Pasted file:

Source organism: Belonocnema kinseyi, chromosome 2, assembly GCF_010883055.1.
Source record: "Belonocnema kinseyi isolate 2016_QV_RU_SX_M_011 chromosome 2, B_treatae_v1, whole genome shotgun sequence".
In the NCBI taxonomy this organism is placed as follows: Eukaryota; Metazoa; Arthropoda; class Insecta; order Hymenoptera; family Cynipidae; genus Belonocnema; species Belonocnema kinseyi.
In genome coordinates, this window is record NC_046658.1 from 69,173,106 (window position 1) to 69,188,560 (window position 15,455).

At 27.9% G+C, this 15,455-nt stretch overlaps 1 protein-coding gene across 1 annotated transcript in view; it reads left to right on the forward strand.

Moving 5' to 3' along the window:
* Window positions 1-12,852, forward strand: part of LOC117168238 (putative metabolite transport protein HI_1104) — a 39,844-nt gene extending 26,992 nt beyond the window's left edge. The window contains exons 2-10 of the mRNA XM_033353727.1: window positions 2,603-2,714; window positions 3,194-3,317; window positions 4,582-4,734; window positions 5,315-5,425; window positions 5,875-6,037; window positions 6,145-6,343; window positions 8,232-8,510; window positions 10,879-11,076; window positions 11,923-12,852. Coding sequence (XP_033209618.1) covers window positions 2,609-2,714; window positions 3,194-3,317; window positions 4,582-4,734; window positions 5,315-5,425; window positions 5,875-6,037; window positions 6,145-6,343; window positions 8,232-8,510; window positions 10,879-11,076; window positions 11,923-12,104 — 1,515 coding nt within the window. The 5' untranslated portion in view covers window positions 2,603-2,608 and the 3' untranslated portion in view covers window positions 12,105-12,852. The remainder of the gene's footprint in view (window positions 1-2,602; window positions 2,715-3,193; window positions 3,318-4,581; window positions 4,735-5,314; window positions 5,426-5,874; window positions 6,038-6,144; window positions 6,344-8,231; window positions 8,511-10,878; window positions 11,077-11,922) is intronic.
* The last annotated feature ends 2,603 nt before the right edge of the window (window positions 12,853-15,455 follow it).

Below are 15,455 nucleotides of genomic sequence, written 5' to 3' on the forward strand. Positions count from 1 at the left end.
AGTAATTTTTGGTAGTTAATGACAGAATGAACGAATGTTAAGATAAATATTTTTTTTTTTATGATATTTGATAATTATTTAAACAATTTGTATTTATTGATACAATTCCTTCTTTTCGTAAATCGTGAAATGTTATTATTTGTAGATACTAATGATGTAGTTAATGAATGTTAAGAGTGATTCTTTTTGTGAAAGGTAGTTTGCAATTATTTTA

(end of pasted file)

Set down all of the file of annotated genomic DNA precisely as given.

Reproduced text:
Source organism: Belonocnema kinseyi, chromosome 2, assembly GCF_010883055.1.
Source record: "Belonocnema kinseyi isolate 2016_QV_RU_SX_M_011 chromosome 2, B_treatae_v1, whole genome shotgun sequence".
In the NCBI taxonomy this organism is placed as follows: Eukaryota; Metazoa; Arthropoda; class Insecta; order Hymenoptera; family Cynipidae; genus Belonocnema; species Belonocnema kinseyi.
In genome coordinates, this window is record NC_046658.1 from 69,173,106 (window position 1) to 69,188,560 (window position 15,455).

At 27.9% G+C, this 15,455-nt stretch overlaps 1 protein-coding gene across 1 annotated transcript in view; it reads left to right on the forward strand.

Moving 5' to 3' along the window:
* Window positions 1-12,852, forward strand: part of LOC117168238 (putative metabolite transport protein HI_1104) — a 39,844-nt gene extending 26,992 nt beyond the window's left edge. The window contains exons 2-10 of the mRNA XM_033353727.1: window positions 2,603-2,714; window positions 3,194-3,317; window positions 4,582-4,734; window positions 5,315-5,425; window positions 5,875-6,037; window positions 6,145-6,343; window positions 8,232-8,510; window positions 10,879-11,076; window positions 11,923-12,852. Coding sequence (XP_033209618.1) covers window positions 2,609-2,714; window positions 3,194-3,317; window positions 4,582-4,734; window positions 5,315-5,425; window positions 5,875-6,037; window positions 6,145-6,343; window positions 8,232-8,510; window positions 10,879-11,076; window positions 11,923-12,104 — 1,515 coding nt within the window. The 5' untranslated portion in view covers window positions 2,603-2,608 and the 3' untranslated portion in view covers window positions 12,105-12,852. The remainder of the gene's footprint in view (window positions 1-2,602; window positions 2,715-3,193; window positions 3,318-4,581; window positions 4,735-5,314; window positions 5,426-5,874; window positions 6,038-6,144; window positions 6,344-8,231; window positions 8,511-10,878; window positions 11,077-11,922) is intronic.
* The last annotated feature ends 2,603 nt before the right edge of the window (window positions 12,853-15,455 follow it).

Below are 15,455 nucleotides of genomic sequence, written 5' to 3' on the forward strand. Positions count from 1 at the left end.
AGTAATTTTTGGTAGTTAATGACAGAATGAACGAATGTTAAGATAAATATTTTTTTTTTTATGATATTTGATAATTATTTAAACAATTTGTATTTATTGATACAATTCCTTCTTTTCGTAAATCGTGAAATGTTATTATTTGTAGATACTAATGATGTAGTTAATGAATGTTAAGAGTGATTCTTTTTGTGAAAGGTAGTTTGCAATTATTTTA